This tool compares the efficiency of the standard
Qwerty layout with the
Dvorak layout and newer alternatives.
Note: You cannot submit more than 50,000 characters
(that's about 25 pages).
First of all, let me point out that the results are remarkably consistent. The difference
between the values for H.G. Wells's science fiction novel and those for Lester Del
Rey's novel written 80 years later is almost always less than 1 percentage. The
difference is still less than 2% when comparing it with the modern Encarta Encyclopedia
On average, Dvorak requires 20% less effort than Qwerty. By ignoring data which
is the same for all layouts such as key press effort or the Shift, Space
and New Line keys you can come up with misleading statements such as Dvorak
is 60% (or even 100%) more efficient than Qwerty.
But the fact is, the Qwerty layout is not very friendly to the touch-typist
(touch-typing hadn't been invented when QWERTY was created). By switching
to the Dvorak layout you will type faster and feel more comfortable
while typing. It's impossible to say exactly by how much, as 20% less work does
not translate into 20% more speed, and comfort is a personal thing.
I never learned to touch-type in Qwerty so I can't personally make a fair comparison between the two,
but my typing speed was 30-35wpm after years of 'hunt and peck' in Qwerty,
and 3 months from starting to touch-type with Dvorak I was typing at 55wpm.
It's unlikely I would have learnt to touch-type if I hadn't learnt about the Dvorak layout.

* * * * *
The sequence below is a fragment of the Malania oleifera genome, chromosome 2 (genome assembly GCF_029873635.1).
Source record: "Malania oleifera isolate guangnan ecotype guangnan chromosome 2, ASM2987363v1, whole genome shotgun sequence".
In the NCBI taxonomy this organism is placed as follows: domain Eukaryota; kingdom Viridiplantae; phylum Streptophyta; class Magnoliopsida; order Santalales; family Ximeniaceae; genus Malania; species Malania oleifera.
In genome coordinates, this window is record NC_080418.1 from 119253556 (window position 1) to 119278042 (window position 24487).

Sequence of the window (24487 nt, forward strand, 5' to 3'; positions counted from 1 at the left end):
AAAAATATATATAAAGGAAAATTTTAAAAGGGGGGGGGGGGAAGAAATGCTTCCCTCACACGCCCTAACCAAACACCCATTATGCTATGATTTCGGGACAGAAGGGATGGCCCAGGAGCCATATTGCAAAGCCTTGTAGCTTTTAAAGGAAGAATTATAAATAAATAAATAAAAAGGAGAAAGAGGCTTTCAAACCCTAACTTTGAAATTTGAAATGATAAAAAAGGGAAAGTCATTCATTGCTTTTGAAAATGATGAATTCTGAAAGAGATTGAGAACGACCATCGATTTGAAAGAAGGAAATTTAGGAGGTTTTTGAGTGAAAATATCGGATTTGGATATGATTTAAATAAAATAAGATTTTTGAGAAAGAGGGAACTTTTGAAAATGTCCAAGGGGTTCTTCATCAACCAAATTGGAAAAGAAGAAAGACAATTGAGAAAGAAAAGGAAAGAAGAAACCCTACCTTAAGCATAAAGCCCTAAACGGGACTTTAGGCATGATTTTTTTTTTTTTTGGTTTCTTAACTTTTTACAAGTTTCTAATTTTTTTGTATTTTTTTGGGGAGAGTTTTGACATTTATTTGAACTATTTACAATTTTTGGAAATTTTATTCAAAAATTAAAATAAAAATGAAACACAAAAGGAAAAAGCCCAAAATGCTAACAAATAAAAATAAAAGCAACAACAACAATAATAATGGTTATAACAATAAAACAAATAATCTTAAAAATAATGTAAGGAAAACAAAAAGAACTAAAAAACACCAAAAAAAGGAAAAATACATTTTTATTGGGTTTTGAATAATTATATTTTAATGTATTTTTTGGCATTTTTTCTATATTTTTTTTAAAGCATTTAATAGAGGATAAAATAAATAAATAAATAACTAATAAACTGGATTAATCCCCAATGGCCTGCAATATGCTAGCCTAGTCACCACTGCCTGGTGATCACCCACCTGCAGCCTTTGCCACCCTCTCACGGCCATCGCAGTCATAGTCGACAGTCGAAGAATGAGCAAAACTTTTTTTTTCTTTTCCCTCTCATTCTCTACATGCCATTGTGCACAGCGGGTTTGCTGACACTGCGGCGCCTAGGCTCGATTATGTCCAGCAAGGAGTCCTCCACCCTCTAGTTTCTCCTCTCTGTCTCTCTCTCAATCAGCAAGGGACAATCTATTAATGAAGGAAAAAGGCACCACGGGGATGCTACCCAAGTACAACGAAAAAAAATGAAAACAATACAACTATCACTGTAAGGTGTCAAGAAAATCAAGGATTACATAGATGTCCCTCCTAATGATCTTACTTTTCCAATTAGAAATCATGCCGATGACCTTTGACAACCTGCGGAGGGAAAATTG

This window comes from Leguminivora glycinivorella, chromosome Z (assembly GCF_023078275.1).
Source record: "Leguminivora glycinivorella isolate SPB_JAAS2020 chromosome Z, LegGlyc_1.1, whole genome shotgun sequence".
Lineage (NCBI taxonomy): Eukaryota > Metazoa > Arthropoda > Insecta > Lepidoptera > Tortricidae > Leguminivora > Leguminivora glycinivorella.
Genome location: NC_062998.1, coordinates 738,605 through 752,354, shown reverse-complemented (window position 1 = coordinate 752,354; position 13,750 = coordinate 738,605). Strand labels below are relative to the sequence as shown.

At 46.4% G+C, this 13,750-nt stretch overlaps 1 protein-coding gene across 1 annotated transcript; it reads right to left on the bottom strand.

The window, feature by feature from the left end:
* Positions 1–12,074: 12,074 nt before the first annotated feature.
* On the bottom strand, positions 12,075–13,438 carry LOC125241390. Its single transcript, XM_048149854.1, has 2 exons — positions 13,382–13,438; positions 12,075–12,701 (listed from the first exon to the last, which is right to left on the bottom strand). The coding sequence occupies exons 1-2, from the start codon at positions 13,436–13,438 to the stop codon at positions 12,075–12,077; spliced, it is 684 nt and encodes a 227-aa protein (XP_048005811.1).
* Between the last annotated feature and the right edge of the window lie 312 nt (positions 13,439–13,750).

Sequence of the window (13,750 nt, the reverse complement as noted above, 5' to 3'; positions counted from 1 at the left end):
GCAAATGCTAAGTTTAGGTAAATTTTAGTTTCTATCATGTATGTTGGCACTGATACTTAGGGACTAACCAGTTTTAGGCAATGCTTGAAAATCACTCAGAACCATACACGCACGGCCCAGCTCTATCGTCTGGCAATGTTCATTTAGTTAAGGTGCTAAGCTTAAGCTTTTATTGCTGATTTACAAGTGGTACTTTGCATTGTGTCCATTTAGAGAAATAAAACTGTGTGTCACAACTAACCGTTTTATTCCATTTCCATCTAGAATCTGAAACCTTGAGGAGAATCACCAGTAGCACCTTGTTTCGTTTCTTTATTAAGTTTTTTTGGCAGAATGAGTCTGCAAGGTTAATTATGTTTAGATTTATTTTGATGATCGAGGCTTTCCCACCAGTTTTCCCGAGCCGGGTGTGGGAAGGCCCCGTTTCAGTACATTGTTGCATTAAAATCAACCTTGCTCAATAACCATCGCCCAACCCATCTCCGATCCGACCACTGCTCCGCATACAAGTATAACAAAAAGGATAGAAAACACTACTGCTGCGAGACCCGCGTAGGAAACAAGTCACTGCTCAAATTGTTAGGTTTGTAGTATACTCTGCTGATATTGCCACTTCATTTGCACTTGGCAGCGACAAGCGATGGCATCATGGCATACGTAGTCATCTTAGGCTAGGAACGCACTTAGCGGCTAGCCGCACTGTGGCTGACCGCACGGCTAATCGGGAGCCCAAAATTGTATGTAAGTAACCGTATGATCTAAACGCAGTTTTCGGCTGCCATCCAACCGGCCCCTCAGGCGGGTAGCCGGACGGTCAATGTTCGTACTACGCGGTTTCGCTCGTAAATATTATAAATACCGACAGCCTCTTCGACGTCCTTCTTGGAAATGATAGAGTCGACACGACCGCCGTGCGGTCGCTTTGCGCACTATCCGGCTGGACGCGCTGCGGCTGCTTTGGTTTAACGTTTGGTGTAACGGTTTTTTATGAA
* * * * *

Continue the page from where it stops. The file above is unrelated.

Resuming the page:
change your layout in minutes (you don't need a new keyboard or any new
Try my Dvorak layout Dvorak Simulator.
Simply select the option 'Convert from Qwerty to Dvorak'.
Colemak is slightly better than Dvorak and more similar to Qwerty (thus easier to
learn) but you must install it, whereas Dvorak comes with pretty much every operating
system so you won't have any trouble when using different computers. A note of caution
is that Colemak does consistently score worse than Dvorak in some areas. Although
I am suggesting its 'pluses' are greater than its 'minuses', this might well be
a personal thing.
If you're already using Dvorak, switching u and i, moving Backspace
to Caps Lock and remapping Cut, Copy, Paste would make up for a good part
of the small advantage Colemak has over Dvorak. On the other hand, that's no longer
standard Dvorak, so this also takes away the advantage of using Dvorak as a 'standard'
layout that's already on all computers and doesn't require an installation.
There is a bit of a chicken and egg problem here. Qwerty makes it hard to touch-type.
So most computer users won't learn to touch-type. If you "hunt and peck" instead
of touch-type, then using Dvorak won't bring much of a benefit. For this reason
there hasn't been a great move towards using Dvorak.
The consensus seems to be that:
Of the 3 things listed above, doing only 1 is unlikely to bring much benefit to
your typing speed/comfort. They tend to reinforce each other and if you improve
your typing technique, change your layout to Dvorak (or a similar layout)
as well as upgrade to an ergonomic keyboard you find comfortable, you will
see a great difference (after a 1-3 months adjustment period).
If you have found this useful, please consider making a small donation (the button on the top right) so I can continue to develop and host this tool.
A word of caution: notice that I talk about typing 'comfort' rather
than 'health'. There is evidence to suggest the above would help with RSI or other
such typing-related injuries, but this might not always be the case. It's a good idea to try out diffent ways of typing and
see which one works best for you, but any health concerns should be dealt with by
a health professional on an individual basis.
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